Medicare Compliance

January 13, 2022

Sam Crepeau, Medicare Compliance Counsel, ISG

On January 11, CMS released a new version of the WCMSA Reference Guide (Version 3.5) which readers can find here. It has a single, but very significant update that is eliciting attention from the Medicare Secondary Payer industry….and for good reason.

We’ll discuss the content and implications in detail, but first the full content of the new section 4.3 is below:

4.3 The Use of Non-CMS-Approved Products to Address Future Medical Care

A number of industry products exist with the intent of indemnifying insurance carriers and CMS beneficiaries against future recovery for conditional payments made by CMS for settled injuries. Although not inclusive of all products covered under this section, these products are most commonly termed “evidence-based” or “non-submit.” 42 C.F.R. 411.46 specifically allows CMS to deny payment for treatment of work-related conditions if a settlement does not adequately protect the Medicare program’s interest. Unless a proposed amount is submitted, reviewed, and approved using the process described in this reference guide prior to settlement, CMS cannot be certain that the Medicare program’s interests are adequately protected. As such, CMS treats the use of non-CMS-approved products as a potential attempt to shift financial burden by improperly giving reasonable recognition to both medical expenses and income replacement.

As a matter of policy and practice, CMS will deny payment for medical services related to the WC injuries or illness requiring attestation of appropriate exhaustion equal to the total settlement less procurement costs before CMS will resume primary payment obligation for settled injuries or illnesses. This will result in the claimant needing to demonstrate complete exhaustion of the net settlement amount, rather than a CMS-approved WCMSA amount.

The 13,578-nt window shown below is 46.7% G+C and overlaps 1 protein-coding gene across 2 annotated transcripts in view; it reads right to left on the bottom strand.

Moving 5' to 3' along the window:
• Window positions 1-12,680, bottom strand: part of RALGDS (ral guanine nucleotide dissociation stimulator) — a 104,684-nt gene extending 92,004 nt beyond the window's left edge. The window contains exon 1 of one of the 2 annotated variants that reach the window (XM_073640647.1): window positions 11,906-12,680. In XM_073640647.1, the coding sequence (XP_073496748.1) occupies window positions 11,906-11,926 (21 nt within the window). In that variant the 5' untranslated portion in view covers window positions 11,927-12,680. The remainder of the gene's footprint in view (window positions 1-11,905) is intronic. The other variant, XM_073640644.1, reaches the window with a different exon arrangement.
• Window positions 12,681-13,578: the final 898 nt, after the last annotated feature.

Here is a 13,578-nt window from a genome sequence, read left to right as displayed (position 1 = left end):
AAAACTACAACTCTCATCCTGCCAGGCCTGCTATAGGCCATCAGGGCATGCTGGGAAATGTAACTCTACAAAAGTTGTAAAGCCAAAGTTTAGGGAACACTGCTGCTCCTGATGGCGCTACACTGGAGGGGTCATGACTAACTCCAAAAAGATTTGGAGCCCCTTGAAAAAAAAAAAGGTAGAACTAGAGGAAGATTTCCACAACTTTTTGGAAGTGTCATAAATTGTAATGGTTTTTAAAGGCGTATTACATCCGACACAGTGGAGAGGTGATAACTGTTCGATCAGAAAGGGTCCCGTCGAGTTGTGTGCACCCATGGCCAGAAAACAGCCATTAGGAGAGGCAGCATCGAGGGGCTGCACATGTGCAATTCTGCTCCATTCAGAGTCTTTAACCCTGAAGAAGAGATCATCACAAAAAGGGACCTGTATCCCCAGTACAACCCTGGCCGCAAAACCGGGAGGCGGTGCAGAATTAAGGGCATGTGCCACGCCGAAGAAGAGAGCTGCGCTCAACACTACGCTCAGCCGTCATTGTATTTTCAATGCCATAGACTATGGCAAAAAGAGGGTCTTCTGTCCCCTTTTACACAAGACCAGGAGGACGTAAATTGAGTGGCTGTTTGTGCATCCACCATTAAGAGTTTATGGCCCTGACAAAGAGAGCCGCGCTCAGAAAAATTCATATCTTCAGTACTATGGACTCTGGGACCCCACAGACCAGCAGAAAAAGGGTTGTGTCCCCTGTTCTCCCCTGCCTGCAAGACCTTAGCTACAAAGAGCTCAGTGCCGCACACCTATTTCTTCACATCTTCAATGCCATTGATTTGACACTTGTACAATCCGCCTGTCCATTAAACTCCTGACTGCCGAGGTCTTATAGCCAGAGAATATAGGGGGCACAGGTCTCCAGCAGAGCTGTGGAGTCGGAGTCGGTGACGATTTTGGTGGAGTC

There is a lot to discuss with this update, but as a start, the glaringly obvious issue is that this addition to the reference guide clearly is not in accordance with existing laws and regulations.

First, CMS has always maintained that submitting an MSA is voluntary and never required. From the initial promulgation in the 2001 Patel Memorandum to many references throughout the WCMSA Reference Guide, it is repeatedly stated that submission of an MSA for review and approval is an entirely voluntary process.

Second, CMS specifically bars the submission of MSA’s unless the MSA and settlement meet their own self-imposed workload review thresholds.

While the above are the simplified but glaringly obvious issues with this addition to the Reference Guide, below we look in more detail why this change should not be permitted without legislative action.

The new Section 4.3 directly contradicts the applicable Code of Federal Regulations speaking to settlements and future medical care. 42 CFR 411.46(d)(2) unambiguously provides permission for parties to agree to apportion parts of the settlement specifically for future medical care.

“If the settlement allocates certain amounts for specific future medical services, Medicare does not pay for those service until medical expenses related to the injury or disease equal the amount of the lump-sum settlement allocated to future medical expenses.”

Clearly the regulations provide parties the option to designate a portion of the settlement for future medical treatment. This regulation stands above the rules and policies promulgated by CMS, and therefore should control the extent to which CMS can establish policies like it has just done with this addition to the Reference Guide. CMS cannot, however, contradict the directive in the regulation, particularly here when the regulation is clear with respect to apportioning settlements and future medical care. Needless to say, the regulations and the Federal Medicare statute have not changed, thus it’s our belief that CMS has exceeded its rulemaking authority.

It is disappointing to see CMS attempt to characterize non-submit MSAs as per-se attempts to improperly shift financial burden to Medicare. The agency has been made aware of the deficiencies in its standards for approving submitted allocations, which has led to the proliferation of non-submit products that have shown to allocate settlement dollars more efficiently without unreasonably shifting costs to Medicare.

We hope CMS acts to either clarify or defend this change in policy, as it seems destined to face a challenge sooner than later.

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